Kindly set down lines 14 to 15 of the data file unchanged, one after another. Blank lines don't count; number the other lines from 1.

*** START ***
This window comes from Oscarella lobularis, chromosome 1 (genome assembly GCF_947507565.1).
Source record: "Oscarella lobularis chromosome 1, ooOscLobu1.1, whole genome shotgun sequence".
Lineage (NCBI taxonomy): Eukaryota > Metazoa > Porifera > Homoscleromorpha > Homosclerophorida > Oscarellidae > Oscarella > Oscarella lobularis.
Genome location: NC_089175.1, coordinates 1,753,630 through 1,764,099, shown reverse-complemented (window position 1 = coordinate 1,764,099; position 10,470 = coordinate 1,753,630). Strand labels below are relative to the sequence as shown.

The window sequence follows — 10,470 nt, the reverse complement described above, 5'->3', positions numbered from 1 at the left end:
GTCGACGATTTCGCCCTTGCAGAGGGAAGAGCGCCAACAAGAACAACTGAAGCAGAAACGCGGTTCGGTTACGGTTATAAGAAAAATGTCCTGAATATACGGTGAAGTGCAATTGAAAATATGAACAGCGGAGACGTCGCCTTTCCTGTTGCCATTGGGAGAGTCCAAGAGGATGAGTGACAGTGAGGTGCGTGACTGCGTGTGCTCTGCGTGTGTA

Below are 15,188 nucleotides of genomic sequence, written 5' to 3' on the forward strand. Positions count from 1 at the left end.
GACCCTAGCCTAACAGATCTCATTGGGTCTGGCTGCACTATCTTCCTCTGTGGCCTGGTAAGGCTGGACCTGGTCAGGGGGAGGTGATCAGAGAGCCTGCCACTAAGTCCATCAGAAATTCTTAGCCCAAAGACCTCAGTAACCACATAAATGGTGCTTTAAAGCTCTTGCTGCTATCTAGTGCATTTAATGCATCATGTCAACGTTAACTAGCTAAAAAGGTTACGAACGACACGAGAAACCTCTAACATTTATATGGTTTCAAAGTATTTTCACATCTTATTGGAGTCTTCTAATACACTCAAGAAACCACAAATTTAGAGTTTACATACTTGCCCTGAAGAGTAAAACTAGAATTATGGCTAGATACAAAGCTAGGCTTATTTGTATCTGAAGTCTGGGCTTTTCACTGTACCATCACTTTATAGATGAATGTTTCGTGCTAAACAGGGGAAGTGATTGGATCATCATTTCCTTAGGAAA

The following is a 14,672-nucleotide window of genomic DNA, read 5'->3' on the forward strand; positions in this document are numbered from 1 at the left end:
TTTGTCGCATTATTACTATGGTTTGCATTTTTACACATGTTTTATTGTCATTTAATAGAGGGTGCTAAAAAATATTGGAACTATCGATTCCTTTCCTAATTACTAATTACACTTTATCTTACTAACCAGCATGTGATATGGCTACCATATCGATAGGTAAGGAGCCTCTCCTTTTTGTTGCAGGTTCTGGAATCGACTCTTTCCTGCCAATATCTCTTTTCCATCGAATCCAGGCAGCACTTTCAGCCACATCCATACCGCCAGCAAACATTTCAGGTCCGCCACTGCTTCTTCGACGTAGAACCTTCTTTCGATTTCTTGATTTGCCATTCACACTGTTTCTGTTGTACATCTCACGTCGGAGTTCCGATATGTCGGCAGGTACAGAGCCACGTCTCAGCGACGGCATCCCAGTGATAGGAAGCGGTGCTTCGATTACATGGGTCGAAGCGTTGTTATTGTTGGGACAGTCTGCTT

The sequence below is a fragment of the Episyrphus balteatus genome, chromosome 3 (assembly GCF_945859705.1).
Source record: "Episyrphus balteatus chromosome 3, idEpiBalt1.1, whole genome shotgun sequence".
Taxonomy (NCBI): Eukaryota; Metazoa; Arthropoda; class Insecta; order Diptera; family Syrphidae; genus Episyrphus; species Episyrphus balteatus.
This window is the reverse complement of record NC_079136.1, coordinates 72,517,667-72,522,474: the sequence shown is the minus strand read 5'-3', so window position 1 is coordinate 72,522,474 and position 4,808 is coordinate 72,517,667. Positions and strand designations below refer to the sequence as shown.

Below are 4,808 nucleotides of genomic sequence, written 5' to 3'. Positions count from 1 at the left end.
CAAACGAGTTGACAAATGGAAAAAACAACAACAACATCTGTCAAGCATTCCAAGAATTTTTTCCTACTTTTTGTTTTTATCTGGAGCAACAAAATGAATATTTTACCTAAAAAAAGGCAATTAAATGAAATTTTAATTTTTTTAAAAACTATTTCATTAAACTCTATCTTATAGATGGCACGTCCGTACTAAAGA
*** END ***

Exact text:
This window is the reverse complement of record NC_079136.1, coordinates 72,517,667-72,522,474: the sequence shown is the minus strand read 5'-3', so window position 1 is coordinate 72,522,474 and position 4,808 is coordinate 72,517,667. Positions and strand designations below refer to the sequence as shown.

Below are 4,808 nucleotides of genomic sequence, written 5' to 3'. Positions count from 1 at the left end.